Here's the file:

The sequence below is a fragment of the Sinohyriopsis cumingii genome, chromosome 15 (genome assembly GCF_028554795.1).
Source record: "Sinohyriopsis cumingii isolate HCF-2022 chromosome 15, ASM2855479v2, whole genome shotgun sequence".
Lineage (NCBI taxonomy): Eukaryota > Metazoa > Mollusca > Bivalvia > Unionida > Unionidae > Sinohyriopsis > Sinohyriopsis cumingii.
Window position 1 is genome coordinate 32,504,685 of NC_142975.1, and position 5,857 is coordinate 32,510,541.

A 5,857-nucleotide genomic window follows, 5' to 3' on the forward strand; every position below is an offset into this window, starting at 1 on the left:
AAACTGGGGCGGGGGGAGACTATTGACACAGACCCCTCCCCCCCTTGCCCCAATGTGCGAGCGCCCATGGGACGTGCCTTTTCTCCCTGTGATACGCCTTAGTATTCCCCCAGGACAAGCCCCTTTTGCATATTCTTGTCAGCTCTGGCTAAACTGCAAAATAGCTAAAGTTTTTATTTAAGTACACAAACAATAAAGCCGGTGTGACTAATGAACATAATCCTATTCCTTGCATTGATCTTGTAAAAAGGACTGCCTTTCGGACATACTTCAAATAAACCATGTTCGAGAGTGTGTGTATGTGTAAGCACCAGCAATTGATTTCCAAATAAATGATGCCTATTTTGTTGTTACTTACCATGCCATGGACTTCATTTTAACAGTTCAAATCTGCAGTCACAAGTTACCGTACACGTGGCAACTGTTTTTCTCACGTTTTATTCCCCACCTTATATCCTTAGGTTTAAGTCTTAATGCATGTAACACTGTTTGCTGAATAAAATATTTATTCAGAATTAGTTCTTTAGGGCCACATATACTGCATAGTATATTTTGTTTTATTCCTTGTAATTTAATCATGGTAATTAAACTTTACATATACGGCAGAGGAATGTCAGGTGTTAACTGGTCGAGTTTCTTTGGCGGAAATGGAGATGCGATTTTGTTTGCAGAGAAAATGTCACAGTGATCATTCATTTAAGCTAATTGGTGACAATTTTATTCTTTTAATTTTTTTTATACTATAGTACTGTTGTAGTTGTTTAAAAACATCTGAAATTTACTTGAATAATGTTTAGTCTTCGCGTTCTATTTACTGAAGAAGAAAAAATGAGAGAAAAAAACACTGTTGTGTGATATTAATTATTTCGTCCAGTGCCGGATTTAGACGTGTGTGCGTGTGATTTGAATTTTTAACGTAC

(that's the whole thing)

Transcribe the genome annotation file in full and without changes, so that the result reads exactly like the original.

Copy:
The sequence below is a fragment of the Sinohyriopsis cumingii genome, chromosome 15 (genome assembly GCF_028554795.1).
Source record: "Sinohyriopsis cumingii isolate HCF-2022 chromosome 15, ASM2855479v2, whole genome shotgun sequence".
Lineage (NCBI taxonomy): Eukaryota > Metazoa > Mollusca > Bivalvia > Unionida > Unionidae > Sinohyriopsis > Sinohyriopsis cumingii.
Window position 1 is genome coordinate 32,504,685 of NC_142975.1, and position 5,857 is coordinate 32,510,541.

A 5,857-nucleotide genomic window follows, 5' to 3' on the forward strand; every position below is an offset into this window, starting at 1 on the left:
AAACTGGGGCGGGGGGAGACTATTGACACAGACCCCTCCCCCCCTTGCCCCAATGTGCGAGCGCCCATGGGACGTGCCTTTTCTCCCTGTGATACGCCTTAGTATTCCCCCAGGACAAGCCCCTTTTGCATATTCTTGTCAGCTCTGGCTAAACTGCAAAATAGCTAAAGTTTTTATTTAAGTACACAAACAATAAAGCCGGTGTGACTAATGAACATAATCCTATTCCTTGCATTGATCTTGTAAAAAGGACTGCCTTTCGGACATACTTCAAATAAACCATGTTCGAGAGTGTGTGTATGTGTAAGCACCAGCAATTGATTTCCAAATAAATGATGCCTATTTTGTTGTTACTTACCATGCCATGGACTTCATTTTAACAGTTCAAATCTGCAGTCACAAGTTACCGTACACGTGGCAACTGTTTTTCTCACGTTTTATTCCCCACCTTATATCCTTAGGTTTAAGTCTTAATGCATGTAACACTGTTTGCTGAATAAAATATTTATTCAGAATTAGTTCTTTAGGGCCACATATACTGCATAGTATATTTTGTTTTATTCCTTGTAATTTAATCATGGTAATTAAACTTTACATATACGGCAGAGGAATGTCAGGTGTTAACTGGTCGAGTTTCTTTGGCGGAAATGGAGATGCGATTTTGTTTGCAGAGAAAATGTCACAGTGATCATTCATTTAAGCTAATTGGTGACAATTTTATTCTTTTAATTTTTTTTATACTATAGTACTGTTGTAGTTGTTTAAAAACATCTGAAATTTACTTGAATAATGTTTAGTCTTCGCGTTCTATTTACTGAAGAAGAAAAAATGAGAGAAAAAAACACTGTTGTGTGATATTAATTATTTCGTCCAGTGCCGGATTTAGACGTGTGTGCGTGTGATTTGAATTTTTAACGTAC